更新日期：2019-11-30
• BMC Med. Res. Methodol. (IF 2.509) Pub Date : 2019-08-02
Laura Sheard; Claire Marsh

Longitudinal qualitative research is starting to be used in applied health research, having been popular in social research for several decades. There is potential for a large volume of complex data to be captured, over a span of months or years across several different methods. How to analyse this volume of data – with its inherent complexity - represents a problem for health researchers. There is a previous dearth of methodological literature which describes an appropriate analytic process which can be readily employed. We document a worked example of the Pen Portrait analytic process, using the qualitative dataset for which the process was originally developed. Pen Portraits are recommended as a way in which longitudinal health research data can be concentrated into a focused account. The four stages of undertaking a pen portrait are: 1) understand and define what to focus on 2) design a basic structure 3) populate the content 4) interpretation. Instructive commentary and guidance is given throughout with consistent reference to the original study for which Pen Portraits were devised. The Pen Portrait analytic process was developed by the authors, borne out of a need to effectively integrate multiple qualitative methods collected over time. Pen Portraits are intended to be adaptable and flexible, in order to meet the differing analytic needs of qualitative longitudinal health studies. The Pen Portrait analytic process provides a useful framework to enable researchers to conduct a robust analysis of multiple sources of qualitative data collected over time.

更新日期：2019-11-28
• BMC Med. Res. Methodol. (IF 2.509) Pub Date : 2019-08-05
Ognjen Barcot; Matija Boric; Tina Poklepovic Pericic; Marija Cavar; Svjetlana Dosenovic; Ivana Vuka; Livia Puljak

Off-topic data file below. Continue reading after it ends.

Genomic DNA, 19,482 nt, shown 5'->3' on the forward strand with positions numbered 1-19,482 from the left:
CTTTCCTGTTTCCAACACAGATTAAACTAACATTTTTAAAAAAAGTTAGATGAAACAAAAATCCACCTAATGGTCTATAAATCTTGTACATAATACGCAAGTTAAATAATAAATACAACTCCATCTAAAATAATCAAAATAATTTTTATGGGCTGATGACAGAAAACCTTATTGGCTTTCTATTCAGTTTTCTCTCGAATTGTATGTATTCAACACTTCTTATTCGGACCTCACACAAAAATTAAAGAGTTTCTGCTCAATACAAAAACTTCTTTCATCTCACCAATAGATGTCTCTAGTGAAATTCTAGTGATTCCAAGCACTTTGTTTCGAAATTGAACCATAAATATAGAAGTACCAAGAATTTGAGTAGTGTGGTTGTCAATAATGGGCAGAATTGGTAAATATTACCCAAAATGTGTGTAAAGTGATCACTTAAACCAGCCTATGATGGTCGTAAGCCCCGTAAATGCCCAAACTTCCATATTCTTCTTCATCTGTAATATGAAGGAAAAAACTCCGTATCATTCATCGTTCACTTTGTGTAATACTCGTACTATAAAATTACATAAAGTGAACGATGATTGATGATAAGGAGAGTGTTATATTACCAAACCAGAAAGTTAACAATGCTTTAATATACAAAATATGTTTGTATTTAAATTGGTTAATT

Assessing the risk of bias (RoB) in included studies is one of the key methodological aspects of systematic reviews. Cochrane systematic reviews appraise RoB of randomised controlled trials (RCTs) with the Cochrane RoB tool. Detailed instructions for using the Cochrane RoB tool are provided in the Cochrane Handbook for Systematic Reviews of Interventions (The Cochrane Handbook). The purpose of this study was to analyse whether Cochrane authors use adequate judgments about the RoB for random sequence generation of RCTs included in Cochrane reviews. We extracted authors’ judgments (high, low or unclear RoB) and supports for judgments (comments accompanying judgments which explain the rationale for a judgment) for random sequence generation of included RCTs from RoB tables of Cochrane reviews using automated data scraping. We categorised all supporting comments, analysed the number and type of various supporting comments and assessed adequacy of RoB judgment for randomisation in line with recommendations from the Cochrane Handbook. We analysed 10,103 RCTs that were included in 704 Cochrane reviews. For 5,706 RCTs, randomisation was not described, but for the remaining RCTs, it was indicated that randomisation was performed using computer/software/internet (N = 2,850), random number table (N = 883), mechanical method (N = 359) or it was incomplete/inappropriate (N = 305). Overall, 1,220/10,103 trials (12%) did not have a RoB judgment in line with Cochrane Handbook guidance about randomisation. The highest proportion of misjudgements was found for trials with high RoB (28%), followed by those with low (20%) or unclear (3%). Therefore, one in eight judgments for the analysed domain in Cochrane reviews was not in line with Cochrane Handbook, and one in four if the judgment was "high risk". Authors of Cochrane reviews often make judgments about the RoB related to random sequence generation that are not in line with instructions given in the Cochrane Handbook, which compromises the reliability of the systematic reviews. Our results can help authors of both Cochrane and non-Cochrane reviews which use Cochrane RoB tool to avoid making common mistakes when assessing RoB in included trials.